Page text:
Dog Grooming

Dog grooming is necessary not just to make your dog look good, but also as an important aid to skin health and hygiene, and in order to keep parasites under control.

dog grooming tips

Grooming enhances your relationship with your dog and, although it takes time, patience, and sometimes a little effort, it should be pleasurable for both groomer and groomed. Start grooming pups from five to six months of age, although wiry-coated breeds can be trimmed lightly around head and tail from about four months. First baths may be given at three months of age or when puppies arrive from kennels.

 

dog grooming tools

Dog Grooming Tools

 

THE HAIR OF THE DOG

A dog’s coat comprises two main kinds of hair, the coarser, primary (or guard) hairs of the outer coat, and the softer, shorter, secondary hairs of the undercoat. The hairs are rooted in skin follicles to which are connected sebaceous glands, which produce oil to give the coat its gloss and some degree of waterproofing and insulation. The five main types of dog coat are long, silky, smooth, non-shedding curly, and wiry. There are also some oddities, such as the almost hairless Mexican Hairless Dog, and the Hungarian Puli, which has a dense coat twisted into cords.

A coat hair grows to its optimum length, stops growing, and is then pushed out by a newly growing hair and lost, in a process that goes on continuously all over the dog’s body. A natural balance of hairs in the three different phases is always maintained. Most breeds (but not Bedlington Terriers, Poodles, or Kerry Blues) moult to change their coats twice a year, usually in spring and autumn. In moult, a greater loss of hair occurs, under the influence of changes in environmental temperature and length of daylight acting through the dog’s hormone-producing glands. Sometimes a dog will moult almost constantly, and this may be due to its body being deceived by artificial factors, such as central heating and indoor lighting. Diet and hormone irregularities may also be involved.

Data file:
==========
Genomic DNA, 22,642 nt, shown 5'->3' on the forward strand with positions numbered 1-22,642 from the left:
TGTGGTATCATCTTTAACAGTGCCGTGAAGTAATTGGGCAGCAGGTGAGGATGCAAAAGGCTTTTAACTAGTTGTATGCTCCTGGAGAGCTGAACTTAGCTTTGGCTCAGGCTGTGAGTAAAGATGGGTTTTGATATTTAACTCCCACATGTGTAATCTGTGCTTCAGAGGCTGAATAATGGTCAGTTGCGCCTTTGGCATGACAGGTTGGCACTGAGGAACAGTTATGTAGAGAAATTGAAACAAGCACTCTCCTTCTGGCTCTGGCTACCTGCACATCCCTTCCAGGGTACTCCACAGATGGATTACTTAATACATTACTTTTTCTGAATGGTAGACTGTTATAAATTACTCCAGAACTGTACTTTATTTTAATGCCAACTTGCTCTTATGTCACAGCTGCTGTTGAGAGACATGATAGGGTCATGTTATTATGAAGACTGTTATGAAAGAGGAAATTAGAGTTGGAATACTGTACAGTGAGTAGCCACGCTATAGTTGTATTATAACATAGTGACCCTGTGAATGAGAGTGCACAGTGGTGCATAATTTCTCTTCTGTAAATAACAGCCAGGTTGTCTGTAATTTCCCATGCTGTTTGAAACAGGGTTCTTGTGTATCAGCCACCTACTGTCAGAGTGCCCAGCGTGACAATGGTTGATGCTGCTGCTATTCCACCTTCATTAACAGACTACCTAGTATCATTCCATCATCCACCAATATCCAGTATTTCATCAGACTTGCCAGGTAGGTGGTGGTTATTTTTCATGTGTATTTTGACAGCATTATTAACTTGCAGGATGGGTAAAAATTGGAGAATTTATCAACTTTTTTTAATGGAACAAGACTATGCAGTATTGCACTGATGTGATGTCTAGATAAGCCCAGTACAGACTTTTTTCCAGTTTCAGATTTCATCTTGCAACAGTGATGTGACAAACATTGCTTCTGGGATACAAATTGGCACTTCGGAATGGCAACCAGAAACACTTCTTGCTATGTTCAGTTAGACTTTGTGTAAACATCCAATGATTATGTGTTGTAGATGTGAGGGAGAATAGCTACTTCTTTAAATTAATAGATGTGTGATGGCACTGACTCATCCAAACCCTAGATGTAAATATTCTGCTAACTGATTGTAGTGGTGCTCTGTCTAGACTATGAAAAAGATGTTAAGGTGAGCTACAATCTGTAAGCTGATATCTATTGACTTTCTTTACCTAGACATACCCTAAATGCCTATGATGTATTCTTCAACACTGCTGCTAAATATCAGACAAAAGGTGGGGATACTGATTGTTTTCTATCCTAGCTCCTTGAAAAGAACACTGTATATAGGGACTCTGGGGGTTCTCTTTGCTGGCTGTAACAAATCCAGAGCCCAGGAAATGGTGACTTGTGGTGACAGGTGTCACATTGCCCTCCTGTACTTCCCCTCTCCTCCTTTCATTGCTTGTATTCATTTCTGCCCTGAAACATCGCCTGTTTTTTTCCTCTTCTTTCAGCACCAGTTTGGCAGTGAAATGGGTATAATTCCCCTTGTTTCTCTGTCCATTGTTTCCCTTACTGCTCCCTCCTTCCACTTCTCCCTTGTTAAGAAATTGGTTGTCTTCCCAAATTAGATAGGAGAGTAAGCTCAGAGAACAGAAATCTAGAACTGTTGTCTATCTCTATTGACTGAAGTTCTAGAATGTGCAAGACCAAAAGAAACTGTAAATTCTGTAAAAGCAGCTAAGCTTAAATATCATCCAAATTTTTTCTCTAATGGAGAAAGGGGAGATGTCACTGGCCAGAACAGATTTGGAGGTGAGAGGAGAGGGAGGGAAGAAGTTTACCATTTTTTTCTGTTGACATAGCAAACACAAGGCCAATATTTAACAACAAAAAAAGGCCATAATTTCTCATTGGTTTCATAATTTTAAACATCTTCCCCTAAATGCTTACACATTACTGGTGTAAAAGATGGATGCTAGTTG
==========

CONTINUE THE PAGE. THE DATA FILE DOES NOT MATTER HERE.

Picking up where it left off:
SELECTIVE GROOMING AND BATHING

Following what’s mentioned above, selective breeding has produced a great variety of coat textures and densities. Smooth, short-haired coats such as the Boxer’s are easiest to maintain. Once or twice weekly, with a rubber brush, work against the lie of the coat to loosen surface dirt and dead hair, then remove this debris with a bristle brush. Coat conditioner may be used to add sheen, although a chamois cloth is usually just as effective. Regularly groom short-haired breeds with dense undercoats, such as the Labrador Retriever, removing mats and tangles with both brush and comb. Long topcoats with dense undercoats, such as those of the St. Bernard, need gentle but vigorous and frequent brushing.